Coach spotlight: James Wood boys' basketball coach Tim Wygant

Tim Wygant has served as James Wood High School’s boys’ basketball coach for the past seven seasons.

Last winter, he led the Colonels to a remarkable turnaround from the previous season. Coming off a 1-21 campaign, James Wood finished 13-10 and tied for second place in the regular season in the Northwestern District with an 8-6 mark.

Wygant is a 2000 graduate of James Wood. He played basketball (four seasons) and soccer (three seasons, missing one with an injury).

Upon graduation, Wygant attended the College of William & Mary, finishing with a degree in biology. While there, he helped start a club basketball program and played all four years while he was in school.

Returning to the area after college, Wygant became a volunteer assistant (2004) for the Colonels. He became the head junior varsity coach the next season and held that position until 2007 when he joined Al Smith’s varsity staff. He took over for Smith following the 2013 season, becoming the first James Wood graduate to lead the program since 1992.

He is a field service engineer working in analytical chemistry products for Thermo Fisher Scientific.

Q: What are your favorite memories as an athlete?

Wygant: Wow, that is actually a tough question to be honest. I would say my favorite one when I was in high school playing basketball for James Wood and we had a four-overtime game at Culpeper. We ended up losing 104-100, I think. It was a marathon of a game and we were exhausted, but it really brought the team and the coaching staff together. We got closer on that trip. We were gone eight hours or something crazy like that. I think Coach [Scott] Mankins ended up having to call Pizza Hut around midnight and say basically, ‘These kids haven’t eaten for nine hours. Is there anything you can do?’ We were able to get some pizzas at the last minute while we were leaving Culpeper. It was one of my favorite experiences because it not only emphasized athletics, but it emphasized your team as a family — your coaching staff are members of your family and your teammates are family.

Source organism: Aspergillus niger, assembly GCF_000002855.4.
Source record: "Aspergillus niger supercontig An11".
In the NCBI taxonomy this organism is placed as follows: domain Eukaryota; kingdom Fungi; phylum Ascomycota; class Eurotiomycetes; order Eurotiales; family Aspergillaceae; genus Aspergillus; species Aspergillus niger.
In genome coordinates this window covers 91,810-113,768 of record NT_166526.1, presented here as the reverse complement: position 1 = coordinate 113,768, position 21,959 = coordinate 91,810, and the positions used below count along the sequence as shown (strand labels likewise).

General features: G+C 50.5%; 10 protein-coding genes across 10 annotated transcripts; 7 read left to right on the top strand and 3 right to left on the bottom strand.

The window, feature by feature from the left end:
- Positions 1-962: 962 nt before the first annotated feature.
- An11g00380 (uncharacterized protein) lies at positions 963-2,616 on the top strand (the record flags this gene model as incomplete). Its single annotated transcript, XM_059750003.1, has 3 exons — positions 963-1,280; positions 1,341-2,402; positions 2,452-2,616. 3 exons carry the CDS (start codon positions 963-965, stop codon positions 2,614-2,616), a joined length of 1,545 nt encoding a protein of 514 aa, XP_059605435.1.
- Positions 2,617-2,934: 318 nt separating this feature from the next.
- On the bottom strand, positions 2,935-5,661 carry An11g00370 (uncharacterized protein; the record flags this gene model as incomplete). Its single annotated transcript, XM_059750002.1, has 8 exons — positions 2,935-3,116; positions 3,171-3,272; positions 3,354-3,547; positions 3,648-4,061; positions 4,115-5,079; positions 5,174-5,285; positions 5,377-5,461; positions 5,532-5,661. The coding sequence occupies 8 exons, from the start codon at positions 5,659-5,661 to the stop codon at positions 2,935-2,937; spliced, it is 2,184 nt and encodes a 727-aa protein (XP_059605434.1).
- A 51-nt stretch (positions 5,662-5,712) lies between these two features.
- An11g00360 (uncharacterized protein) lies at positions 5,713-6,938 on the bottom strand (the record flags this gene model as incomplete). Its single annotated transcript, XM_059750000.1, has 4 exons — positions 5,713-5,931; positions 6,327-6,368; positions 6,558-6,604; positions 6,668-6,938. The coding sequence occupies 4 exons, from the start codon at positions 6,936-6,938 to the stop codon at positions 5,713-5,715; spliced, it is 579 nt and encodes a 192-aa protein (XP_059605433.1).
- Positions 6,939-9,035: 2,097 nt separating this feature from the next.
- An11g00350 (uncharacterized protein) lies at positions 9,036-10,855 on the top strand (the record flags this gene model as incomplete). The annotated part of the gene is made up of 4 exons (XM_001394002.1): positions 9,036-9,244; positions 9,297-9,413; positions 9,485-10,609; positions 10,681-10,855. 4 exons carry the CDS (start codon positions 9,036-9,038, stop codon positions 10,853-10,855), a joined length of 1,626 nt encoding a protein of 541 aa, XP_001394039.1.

Q: When did you know you wanted to be a coach?

Wygant: Oh my goodness, I’ve been doing this for so long. I would say it was probably the first time I coached summer league, which would be the summer of 2000 for Coach Mankins’ team. During that summer, I was able to coach my peers and players that I played with. The bug, I ended up getting bitten and it’s never stopped biting. My grandfather [Mahlon Hamilton] coached literally every sport under the sun up in New York state. He actually started the P.E. departments at two community colleges up there in addition to coaching and officiating everything. It’s been in my family for a long time.

Q: Who are your biggest coaching influences and why?

Wygant: My grandfather would be up there, but I never actually saw him coach. My primary coaching influence, 100 percent, is Coach Mankins, [coordinator of student activities] now at Millbrook. I have always had a tremendous amount of respect for him. I grew up with him and I’ve know him since I was seven- or eight-years-old. I would say to emulate is my coaching philosophy and style with what I experienced with just the ability of him to relate with his players — to not only coach the game but also to make his players feel special. He really emphasized that a player is not just a chess piece. A player is not just a gambit for us to move around and manipulate. A player is a member of a family, a person, a kid. Our job obviously is to coach, but our job is really to develop them as good human beings and good people.

He always coached with such passion and vigor and that’s just the way I do it. I’m not evaluating anyone else’s coaching style, but I told my wife [Lori] from the get-go if I am not up walking around and coaching from opening tip to the ending buzzer then it is time to hang it up. I would definitely say it was Coach Mankins. He just always made me, and I can’t speak for everybody, feel like I was more to him than just a player. … We had a rough season a couple of years back and he was quick to email telling me that we’re doing it the right way and that it’s not always about wins and losses. When you hear that from your mentor and someone I respect like him, it reinforces that you’re doing it the right way.